HK parents snap up S'pore exam papers

HK parents snap up S'pore exam papers

Hong Kong parents eager to give their children a leg-up in their studies have reportedly been snapping up examination papers from Singapore schools.

The papers come from more than 10 schools, including brand-name establishments such as Raffles Girls' Primary School, Anglo-Chinese School (Primary) and Nanyang Primary School.

While copies of exam papers for English, Chinese and mathematics are sold to Hong Kongers online, the English and mathematics papers are more popular, Lianhe Wanbao reported yesterday.

Hong Kong migrants said that parents from the Chinese city are keen on the exam papers because many of them think Singapore students have good grades and believe the exam papers have deeper content and tougher questions.

Said Lee Chi Wai, vice-president of the Kowloon Club here, whose members are largely immigrants from Hong Kong: "Parents want the best for the children. To prevent (their kids) from losing out in the race, they choose more challenging exam papers."

But Dr Lee also said he understands that, from the perspective of Hong Kong students, Singapore's mathematics and English papers are more practical.

This is because the instruction of mathematics in both cities is similar, while the standard of English papers is higher than those from Hong Kong, he said.

But as for Singapore's Chinese exam papers, Dr Lee said that the standard of Chinese here is lower, so exam papers for the subject are not as useful to Hong Kong students and demand for them is lower.

Copies of exam papers from primary schools in Singapore began retailing on a website from early last month, Shin Min Daily News reported on Dec 26. Each copy can cost between $12 and $33.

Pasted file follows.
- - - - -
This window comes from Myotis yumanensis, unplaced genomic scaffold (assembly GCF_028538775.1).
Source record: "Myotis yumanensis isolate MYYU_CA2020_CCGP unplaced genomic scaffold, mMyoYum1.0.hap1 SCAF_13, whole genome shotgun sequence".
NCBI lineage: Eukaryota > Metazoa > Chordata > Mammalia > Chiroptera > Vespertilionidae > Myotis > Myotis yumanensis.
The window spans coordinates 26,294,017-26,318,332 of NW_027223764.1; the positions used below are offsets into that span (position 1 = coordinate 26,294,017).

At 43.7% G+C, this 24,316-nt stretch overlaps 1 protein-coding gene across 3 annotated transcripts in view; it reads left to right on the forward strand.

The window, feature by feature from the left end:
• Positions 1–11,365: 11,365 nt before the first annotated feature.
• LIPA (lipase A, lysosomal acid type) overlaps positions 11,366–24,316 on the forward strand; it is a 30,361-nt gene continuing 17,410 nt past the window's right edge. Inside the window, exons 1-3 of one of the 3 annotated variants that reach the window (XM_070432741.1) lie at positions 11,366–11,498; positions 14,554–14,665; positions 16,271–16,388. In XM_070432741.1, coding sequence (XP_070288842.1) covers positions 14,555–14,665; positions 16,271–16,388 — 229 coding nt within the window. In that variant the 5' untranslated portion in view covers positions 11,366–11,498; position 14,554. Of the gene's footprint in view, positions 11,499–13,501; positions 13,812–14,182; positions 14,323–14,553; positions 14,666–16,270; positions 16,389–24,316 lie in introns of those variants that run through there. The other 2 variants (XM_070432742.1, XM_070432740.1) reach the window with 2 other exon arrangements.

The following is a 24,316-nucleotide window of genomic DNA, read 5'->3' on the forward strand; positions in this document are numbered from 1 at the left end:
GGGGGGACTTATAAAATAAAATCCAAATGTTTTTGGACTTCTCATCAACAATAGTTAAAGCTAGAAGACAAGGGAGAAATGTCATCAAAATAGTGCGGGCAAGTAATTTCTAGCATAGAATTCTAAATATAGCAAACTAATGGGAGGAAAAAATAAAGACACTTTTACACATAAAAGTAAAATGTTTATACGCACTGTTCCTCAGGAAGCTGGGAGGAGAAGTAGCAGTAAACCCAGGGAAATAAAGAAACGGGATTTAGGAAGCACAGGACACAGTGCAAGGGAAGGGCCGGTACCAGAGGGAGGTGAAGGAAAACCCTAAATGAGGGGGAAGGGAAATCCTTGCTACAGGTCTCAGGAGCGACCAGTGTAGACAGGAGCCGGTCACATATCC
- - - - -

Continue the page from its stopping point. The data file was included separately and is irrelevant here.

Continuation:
Demand was reportedly so high that stock for one 2014 Primary 6 English exam paper - which was on sale for about $40 a copy - ran out last month.

The website is run by a middle-aged couple. A woman called Candy, who delivered the papers to undercover journalists in Hong Kong, believed the sale of the papers was not illegal.

Candy, who claimed that she was a Singapore permanent resident, said she bought the papers from a second-hand bookshop.

But Singapore's Ministry of Education (MOE) said the unauthorised duplication and sale of school exam papers "constitute an infringement of intellectual property rights".

A spokesman told My Paper: "MOE does not condone such acts and views school examination papers as the rightful intellectual property of the respective schools."

She said schools which find out that their copyright has been infringed upon "can take legal action to assert their copyright over their examination papers".

"Schools had previously given notice of legal action to individuals and companies, and copies of the examination papers of the schools were recalled and destroyed," the MOE spokesman added.

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